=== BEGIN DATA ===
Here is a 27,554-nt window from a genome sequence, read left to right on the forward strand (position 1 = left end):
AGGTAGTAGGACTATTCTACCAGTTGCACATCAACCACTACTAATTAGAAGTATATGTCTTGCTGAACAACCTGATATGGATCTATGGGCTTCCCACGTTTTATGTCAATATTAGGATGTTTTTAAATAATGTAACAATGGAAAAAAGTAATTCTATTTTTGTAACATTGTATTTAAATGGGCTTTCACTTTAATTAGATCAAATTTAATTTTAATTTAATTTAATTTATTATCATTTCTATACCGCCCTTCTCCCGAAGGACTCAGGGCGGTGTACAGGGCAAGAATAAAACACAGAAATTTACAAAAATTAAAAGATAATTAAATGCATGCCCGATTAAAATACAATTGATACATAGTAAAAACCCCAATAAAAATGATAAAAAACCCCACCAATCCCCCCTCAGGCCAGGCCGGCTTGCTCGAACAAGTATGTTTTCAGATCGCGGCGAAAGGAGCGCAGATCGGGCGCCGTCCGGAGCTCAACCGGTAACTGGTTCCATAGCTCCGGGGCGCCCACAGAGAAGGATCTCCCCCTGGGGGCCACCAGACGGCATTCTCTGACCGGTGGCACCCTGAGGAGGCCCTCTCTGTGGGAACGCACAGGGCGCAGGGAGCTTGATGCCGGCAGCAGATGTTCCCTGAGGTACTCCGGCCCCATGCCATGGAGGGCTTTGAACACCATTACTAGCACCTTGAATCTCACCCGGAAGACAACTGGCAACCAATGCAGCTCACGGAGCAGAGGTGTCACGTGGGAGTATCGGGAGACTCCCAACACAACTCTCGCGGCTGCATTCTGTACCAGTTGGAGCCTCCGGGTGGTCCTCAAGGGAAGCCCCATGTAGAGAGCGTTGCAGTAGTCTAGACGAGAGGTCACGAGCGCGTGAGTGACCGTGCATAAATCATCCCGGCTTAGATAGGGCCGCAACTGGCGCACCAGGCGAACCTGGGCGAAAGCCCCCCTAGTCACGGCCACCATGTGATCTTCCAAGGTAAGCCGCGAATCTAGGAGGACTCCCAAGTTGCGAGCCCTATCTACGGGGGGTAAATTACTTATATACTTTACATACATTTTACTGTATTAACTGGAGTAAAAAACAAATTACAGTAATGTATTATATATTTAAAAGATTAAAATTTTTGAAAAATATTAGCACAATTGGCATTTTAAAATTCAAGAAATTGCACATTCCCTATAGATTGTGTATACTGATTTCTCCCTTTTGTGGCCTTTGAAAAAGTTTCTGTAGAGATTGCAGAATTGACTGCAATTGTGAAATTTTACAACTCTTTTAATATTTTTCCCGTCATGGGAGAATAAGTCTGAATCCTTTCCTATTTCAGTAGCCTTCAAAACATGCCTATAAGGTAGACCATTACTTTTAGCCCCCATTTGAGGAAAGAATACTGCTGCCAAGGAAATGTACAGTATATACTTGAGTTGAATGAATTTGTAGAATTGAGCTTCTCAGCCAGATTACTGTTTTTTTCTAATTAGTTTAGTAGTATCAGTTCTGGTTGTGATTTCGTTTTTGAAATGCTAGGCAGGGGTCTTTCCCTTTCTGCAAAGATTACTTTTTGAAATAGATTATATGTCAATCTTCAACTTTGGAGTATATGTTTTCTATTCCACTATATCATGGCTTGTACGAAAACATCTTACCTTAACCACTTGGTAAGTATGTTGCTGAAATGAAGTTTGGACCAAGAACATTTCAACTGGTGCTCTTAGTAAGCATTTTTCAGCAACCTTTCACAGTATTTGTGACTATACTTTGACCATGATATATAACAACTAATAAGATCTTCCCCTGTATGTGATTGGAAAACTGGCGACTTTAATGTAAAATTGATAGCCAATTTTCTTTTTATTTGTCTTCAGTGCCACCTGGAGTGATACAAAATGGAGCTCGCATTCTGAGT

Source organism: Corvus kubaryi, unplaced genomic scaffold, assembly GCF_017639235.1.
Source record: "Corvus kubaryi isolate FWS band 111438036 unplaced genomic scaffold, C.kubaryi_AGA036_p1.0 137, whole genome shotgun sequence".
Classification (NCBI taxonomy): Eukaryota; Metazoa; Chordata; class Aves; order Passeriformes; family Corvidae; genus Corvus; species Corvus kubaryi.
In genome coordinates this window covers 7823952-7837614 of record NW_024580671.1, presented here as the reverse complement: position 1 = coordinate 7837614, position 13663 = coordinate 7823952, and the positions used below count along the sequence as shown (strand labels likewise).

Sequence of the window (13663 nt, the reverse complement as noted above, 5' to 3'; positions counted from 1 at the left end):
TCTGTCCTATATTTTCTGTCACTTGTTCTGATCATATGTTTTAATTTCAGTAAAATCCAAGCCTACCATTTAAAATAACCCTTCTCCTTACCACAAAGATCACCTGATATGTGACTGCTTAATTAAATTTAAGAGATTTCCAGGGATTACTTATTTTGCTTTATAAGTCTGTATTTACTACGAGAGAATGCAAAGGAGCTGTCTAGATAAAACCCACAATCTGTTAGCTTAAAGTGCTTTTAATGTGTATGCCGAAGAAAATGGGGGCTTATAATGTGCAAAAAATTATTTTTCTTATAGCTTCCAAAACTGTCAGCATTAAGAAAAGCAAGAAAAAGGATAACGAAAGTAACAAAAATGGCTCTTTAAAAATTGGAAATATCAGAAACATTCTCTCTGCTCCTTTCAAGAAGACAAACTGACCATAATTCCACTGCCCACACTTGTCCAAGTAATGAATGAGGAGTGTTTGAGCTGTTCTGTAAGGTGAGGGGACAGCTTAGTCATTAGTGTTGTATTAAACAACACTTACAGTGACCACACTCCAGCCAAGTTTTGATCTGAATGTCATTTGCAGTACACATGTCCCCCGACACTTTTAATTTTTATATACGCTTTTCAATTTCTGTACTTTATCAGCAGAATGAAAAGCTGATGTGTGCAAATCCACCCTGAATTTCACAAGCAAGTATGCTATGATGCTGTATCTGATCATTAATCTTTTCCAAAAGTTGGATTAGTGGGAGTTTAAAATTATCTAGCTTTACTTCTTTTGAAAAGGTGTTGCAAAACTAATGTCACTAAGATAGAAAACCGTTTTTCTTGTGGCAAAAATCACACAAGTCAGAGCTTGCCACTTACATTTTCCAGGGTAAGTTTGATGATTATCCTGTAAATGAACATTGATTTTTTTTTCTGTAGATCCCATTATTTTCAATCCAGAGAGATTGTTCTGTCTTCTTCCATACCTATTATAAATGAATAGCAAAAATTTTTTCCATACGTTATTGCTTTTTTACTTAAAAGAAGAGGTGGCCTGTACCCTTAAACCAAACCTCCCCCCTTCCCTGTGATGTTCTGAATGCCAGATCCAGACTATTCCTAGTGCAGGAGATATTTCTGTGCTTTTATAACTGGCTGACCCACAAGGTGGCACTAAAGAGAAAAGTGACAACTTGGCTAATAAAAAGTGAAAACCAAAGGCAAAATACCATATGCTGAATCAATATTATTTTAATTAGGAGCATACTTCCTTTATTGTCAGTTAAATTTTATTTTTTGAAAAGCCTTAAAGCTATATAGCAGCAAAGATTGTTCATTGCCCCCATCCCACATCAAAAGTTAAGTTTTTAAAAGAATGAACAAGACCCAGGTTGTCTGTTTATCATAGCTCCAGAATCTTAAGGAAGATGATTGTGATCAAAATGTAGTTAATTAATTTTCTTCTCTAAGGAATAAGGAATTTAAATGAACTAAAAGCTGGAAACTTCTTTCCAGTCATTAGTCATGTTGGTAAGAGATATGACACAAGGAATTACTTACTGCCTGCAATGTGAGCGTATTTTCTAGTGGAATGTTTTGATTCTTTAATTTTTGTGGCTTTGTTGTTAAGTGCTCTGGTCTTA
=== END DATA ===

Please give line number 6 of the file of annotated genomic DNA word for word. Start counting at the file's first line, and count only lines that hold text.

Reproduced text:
In genome coordinates this window covers 7823952-7837614 of record NW_024580671.1, presented here as the reverse complement: position 1 = coordinate 7837614, position 13663 = coordinate 7823952, and the positions used below count along the sequence as shown (strand labels likewise).